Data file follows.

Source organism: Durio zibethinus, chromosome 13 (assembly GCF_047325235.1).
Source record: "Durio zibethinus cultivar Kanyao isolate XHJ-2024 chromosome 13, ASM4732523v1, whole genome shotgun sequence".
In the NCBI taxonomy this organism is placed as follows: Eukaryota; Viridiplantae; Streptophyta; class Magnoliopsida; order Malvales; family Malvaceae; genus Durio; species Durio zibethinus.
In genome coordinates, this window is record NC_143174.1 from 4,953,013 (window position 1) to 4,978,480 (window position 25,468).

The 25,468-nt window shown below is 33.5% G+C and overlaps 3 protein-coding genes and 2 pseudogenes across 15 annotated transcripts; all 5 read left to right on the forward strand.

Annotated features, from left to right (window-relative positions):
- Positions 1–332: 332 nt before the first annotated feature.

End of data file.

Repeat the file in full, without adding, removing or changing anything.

Source organism: Durio zibethinus, chromosome 13 (assembly GCF_047325235.1).
Source record: "Durio zibethinus cultivar Kanyao isolate XHJ-2024 chromosome 13, ASM4732523v1, whole genome shotgun sequence".
In the NCBI taxonomy this organism is placed as follows: Eukaryota; Viridiplantae; Streptophyta; class Magnoliopsida; order Malvales; family Malvaceae; genus Durio; species Durio zibethinus.
In genome coordinates, this window is record NC_143174.1 from 4,953,013 (window position 1) to 4,978,480 (window position 25,468).

The 25,468-nt window shown below is 33.5% G+C and overlaps 3 protein-coding genes and 2 pseudogenes across 15 annotated transcripts; all 5 read left to right on the forward strand.

Annotated features, from left to right (window-relative positions):
- Positions 1–332: 332 nt before the first annotated feature.